The public is invited to comment on Farmland Loss Mitigation (FLM) Issue Paper #3: Farmland Preservation Policy in Dane County. The public comment period will end on Monday, October 31, 2016. To comment, please contact Sean Higgins, CARPC Community Planner, at 608-283-1267 or SeanH@CapitalAreaRPC.org.
The public comment period for Appendix G: Dane County Groundwater Protection Planning Framework has been extended. To view Appendix G, click here (57mb). To comment, please contact Mike Kakuska, CARPC Senior Environmental Planner, at 608-266-9111 or MikeK@CapitalAreaRPC.org.
The October 2016 CARPC newsletter is available to view online here.
Past editions can be found here.
Photo: CARPC Staff
Regional Trends 2016 - Environmental Resources
The CARPC has released its 2016 Regional Trends Report on Environmental Resources.
Look for the 2016 Regional Trends in Economic Development report in the fall.
The CARPC has released its first Regional Trends report of 2016, on Agricultural Resources.
Look for the 2016 Regional Trends in Housing and Population report in April.
Framework for Change - Trial Indicators for a Healthy and Flourishing Place for All.
A healthy and flourishing place for all. That is the
vision established by Capital Region Sustainable
Communities for the greater Madison, Wisconsin,
Framework for Change presents indicators and metrics
to measure and track progress towards accomplishing
priority challenges, achieving goals, and realizing the
How We Grow Matters - Presentations Available
Many thanks to Robert Grow of Envision Utah and all the members of the community who made the "How We Grow Matters" regional visioning events on May 14th and 15th a success.
Robert Grow's presentation slides can be viewed here. (large PDF)
In response to inquiries from area communities, the CARPC created this review of the literature on the impacts of market-rate and affordable multifamily rental housing on communities. See Paper
Geography of Opportunity: Interactive Mapping Tool
A new interactive mapping tool is now available, on a trial basis, for exploring the Geography of Opportunity in the Madison, Wisconsin region.
The mapping tool allows users to turn on and off a number of map layers depicting different aspects of accessing opportunity. The map layers show some of the key information included in the report, “Geography of Opportunity: A Fair Housing Equity Assessment for Wisconsin’s Capital Region.” The purpose of the online map is to allow people to explore how different aspects of “geography of opportunity” relate to each other, and to help deepen understanding.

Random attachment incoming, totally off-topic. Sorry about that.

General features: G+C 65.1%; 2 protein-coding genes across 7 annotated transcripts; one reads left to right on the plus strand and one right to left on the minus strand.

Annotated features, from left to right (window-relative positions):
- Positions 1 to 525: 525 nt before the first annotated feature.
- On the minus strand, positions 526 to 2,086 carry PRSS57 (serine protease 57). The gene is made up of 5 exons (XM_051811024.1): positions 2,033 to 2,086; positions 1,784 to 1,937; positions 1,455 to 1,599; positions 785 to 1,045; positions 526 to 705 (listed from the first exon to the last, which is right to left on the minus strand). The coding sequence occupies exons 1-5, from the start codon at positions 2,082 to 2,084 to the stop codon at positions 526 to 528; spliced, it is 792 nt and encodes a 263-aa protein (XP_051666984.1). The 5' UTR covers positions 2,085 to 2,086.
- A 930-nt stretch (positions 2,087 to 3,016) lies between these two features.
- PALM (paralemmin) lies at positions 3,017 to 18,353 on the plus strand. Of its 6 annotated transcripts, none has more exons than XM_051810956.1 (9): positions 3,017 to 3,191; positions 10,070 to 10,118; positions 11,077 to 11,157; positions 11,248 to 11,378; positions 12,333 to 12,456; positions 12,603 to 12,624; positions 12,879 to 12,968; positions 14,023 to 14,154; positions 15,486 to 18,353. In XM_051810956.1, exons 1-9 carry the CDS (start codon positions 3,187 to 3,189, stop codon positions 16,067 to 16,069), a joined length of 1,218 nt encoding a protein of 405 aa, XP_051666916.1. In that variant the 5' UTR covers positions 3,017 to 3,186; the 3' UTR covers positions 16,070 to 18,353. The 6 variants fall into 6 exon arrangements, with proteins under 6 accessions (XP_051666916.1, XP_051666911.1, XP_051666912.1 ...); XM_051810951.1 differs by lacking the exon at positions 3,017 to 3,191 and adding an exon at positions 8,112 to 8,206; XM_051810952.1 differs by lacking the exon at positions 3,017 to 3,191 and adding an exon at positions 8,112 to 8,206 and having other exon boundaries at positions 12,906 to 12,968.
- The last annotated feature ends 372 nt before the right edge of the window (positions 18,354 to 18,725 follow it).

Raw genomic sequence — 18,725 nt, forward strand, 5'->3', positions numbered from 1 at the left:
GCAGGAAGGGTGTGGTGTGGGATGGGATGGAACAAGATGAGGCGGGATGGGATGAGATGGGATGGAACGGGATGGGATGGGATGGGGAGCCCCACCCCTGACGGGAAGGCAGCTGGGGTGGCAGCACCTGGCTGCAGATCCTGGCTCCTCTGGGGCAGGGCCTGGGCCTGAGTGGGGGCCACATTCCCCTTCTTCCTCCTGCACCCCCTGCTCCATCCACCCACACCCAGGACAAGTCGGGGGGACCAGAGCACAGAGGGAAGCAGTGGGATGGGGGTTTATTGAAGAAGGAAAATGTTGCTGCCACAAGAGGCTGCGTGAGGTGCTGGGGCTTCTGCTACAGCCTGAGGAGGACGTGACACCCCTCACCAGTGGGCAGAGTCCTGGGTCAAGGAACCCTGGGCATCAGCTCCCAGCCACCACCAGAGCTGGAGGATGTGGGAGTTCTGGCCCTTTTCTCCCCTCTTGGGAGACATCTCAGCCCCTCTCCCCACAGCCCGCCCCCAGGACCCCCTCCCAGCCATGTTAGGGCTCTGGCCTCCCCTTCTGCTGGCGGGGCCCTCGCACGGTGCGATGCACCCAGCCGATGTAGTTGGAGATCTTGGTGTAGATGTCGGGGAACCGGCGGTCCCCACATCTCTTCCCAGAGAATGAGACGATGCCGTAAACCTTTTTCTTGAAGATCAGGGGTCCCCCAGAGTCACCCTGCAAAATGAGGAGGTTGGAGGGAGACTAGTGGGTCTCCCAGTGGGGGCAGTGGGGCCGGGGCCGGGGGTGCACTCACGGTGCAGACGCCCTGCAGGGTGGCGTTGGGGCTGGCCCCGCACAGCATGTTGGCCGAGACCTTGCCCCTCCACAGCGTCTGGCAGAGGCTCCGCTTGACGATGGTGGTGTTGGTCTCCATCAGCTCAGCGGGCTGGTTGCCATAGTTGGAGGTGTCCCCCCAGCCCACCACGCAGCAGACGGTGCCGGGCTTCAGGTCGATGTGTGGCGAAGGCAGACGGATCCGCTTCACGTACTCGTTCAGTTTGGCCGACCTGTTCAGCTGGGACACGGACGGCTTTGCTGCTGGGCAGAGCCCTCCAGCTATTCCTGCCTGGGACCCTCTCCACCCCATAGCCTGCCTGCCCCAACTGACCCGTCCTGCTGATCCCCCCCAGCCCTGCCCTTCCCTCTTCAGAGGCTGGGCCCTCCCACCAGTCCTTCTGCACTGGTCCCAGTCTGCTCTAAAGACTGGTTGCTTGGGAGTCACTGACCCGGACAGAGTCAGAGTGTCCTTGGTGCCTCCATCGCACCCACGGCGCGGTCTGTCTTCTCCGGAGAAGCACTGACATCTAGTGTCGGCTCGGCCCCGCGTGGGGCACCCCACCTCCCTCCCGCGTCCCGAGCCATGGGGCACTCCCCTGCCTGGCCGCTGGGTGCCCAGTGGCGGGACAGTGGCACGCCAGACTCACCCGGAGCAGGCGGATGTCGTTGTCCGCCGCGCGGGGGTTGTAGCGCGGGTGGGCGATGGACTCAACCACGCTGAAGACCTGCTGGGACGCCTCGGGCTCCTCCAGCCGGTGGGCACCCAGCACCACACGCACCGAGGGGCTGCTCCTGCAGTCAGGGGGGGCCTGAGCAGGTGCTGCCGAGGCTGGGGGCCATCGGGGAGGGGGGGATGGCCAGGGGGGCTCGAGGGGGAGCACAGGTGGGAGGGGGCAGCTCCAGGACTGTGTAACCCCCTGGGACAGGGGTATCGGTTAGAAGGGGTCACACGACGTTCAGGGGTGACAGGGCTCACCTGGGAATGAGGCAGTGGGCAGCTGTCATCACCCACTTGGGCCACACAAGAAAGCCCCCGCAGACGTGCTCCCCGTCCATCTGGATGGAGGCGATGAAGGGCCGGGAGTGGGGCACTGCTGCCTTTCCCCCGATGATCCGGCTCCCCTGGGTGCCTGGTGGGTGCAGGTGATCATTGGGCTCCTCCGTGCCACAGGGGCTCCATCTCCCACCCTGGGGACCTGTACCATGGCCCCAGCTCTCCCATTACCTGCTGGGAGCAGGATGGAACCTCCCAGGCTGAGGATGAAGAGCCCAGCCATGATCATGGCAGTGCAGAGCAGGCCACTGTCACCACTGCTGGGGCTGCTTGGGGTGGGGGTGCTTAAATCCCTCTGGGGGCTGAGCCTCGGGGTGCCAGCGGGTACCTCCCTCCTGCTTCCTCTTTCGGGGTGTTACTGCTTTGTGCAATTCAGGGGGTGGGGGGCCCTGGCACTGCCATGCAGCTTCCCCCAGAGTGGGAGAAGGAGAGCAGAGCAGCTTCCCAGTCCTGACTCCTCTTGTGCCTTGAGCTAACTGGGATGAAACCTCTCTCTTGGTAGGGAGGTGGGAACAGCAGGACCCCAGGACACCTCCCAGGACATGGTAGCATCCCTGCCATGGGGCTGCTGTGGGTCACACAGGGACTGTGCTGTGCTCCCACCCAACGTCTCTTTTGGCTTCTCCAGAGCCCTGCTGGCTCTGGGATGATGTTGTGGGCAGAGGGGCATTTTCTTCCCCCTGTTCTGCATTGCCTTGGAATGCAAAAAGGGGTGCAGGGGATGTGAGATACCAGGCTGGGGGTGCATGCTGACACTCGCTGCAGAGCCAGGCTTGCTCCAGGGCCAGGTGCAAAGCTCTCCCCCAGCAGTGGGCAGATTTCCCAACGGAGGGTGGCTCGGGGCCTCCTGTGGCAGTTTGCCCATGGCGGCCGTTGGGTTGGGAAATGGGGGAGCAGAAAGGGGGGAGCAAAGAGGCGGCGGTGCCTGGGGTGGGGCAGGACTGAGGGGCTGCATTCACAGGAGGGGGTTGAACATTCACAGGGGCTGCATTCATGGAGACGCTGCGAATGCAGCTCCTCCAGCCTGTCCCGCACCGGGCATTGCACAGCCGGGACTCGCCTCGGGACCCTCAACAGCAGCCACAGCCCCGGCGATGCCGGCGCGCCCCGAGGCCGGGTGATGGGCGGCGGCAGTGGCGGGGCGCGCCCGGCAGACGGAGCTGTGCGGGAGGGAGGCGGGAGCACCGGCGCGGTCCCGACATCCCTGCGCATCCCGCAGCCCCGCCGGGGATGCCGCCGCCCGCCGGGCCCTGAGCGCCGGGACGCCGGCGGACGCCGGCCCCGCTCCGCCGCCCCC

For more info and to try out the tool, see the CRSC website.
"Geography of Opportunity: A Fair Housing Equity Assessment for Wisconsin’s Capital Region”
The Fair Housing Equity Assessment (FHEA) explores the distribution of opportunities, and barriers to opportunities in Wisconsin's Capital Region. The FHEA was created by the Capital Region Sustainable Communities (CRSC) to advance a CRSC priority challenge: ensuring equitable access to opportunity for all.
(Files Updated 09/26/2014)
Complete Document (14 MB)
Waubesa Wetlands in Context
Professor Cal DeWitt from the UW-Madison's Nelson Institute for Environmental Studies recently gave a presentation to the Capital Area Regional Planning Commission on the scientific context of the Waubesa Wetlands.Download a copy of the presentation here [19.6 MB]
Ecologic Limits of Hydrologic Alterations (ELOHA)—Final Report Available
ELOHA provides a methodology and tools to understand the tradeoffs between human activities on the landscape and resulting ecological degradation. Applications of the ELOHA framework in the region will help to inform decision-makers and stakeholders about the ecological consequences of flow alteration, as well as promote regional environmental flow strategies for protecting and restoring water resource conditions.Final Report [7.1 MB] Appendices [4.1 MB]
Measuring Sprawl 2014
This report analyzes development patterns in 221 metropolitan areas and 994 counties in the United States as of 2010, looking to see which communities are more compact and connected and which are more sprawling. Researchers used four primary factors—residential and employment density; neighborhood mix of homes, jobs and services; strength of activity centers and downtowns; and accessibility of the street network—to evaluate development in these areas and assign a Sprawl Index score to each. This report includes a list of the most compact and most sprawling metro areas in the country. View Summary Report
View Full Report
Economic Modeling Tool Available The Wisconsin Economic Development Corporation (WEDC) and the Capital Area Regional Planning Commission (CARPC) have joined together to provide economic information to municipal governments, economic development agencies, chambers of commerce, and business associations in Dane, Dodge, Sauk, Columbia, Jefferson and Rock counties.
Example Economy Overview reports for each of the six counties can be viewed below:
Capital Area Regional Planning Commissioner and Staff Strategic Planning Retreat
Friday, October 21, 2016
Lakeview Room, Retreat and Guest House, Holy Wisdom Monastery, 4200 County Highway M, Middleton, WI
1pm - 8 pm CT
A Greater Madison Vision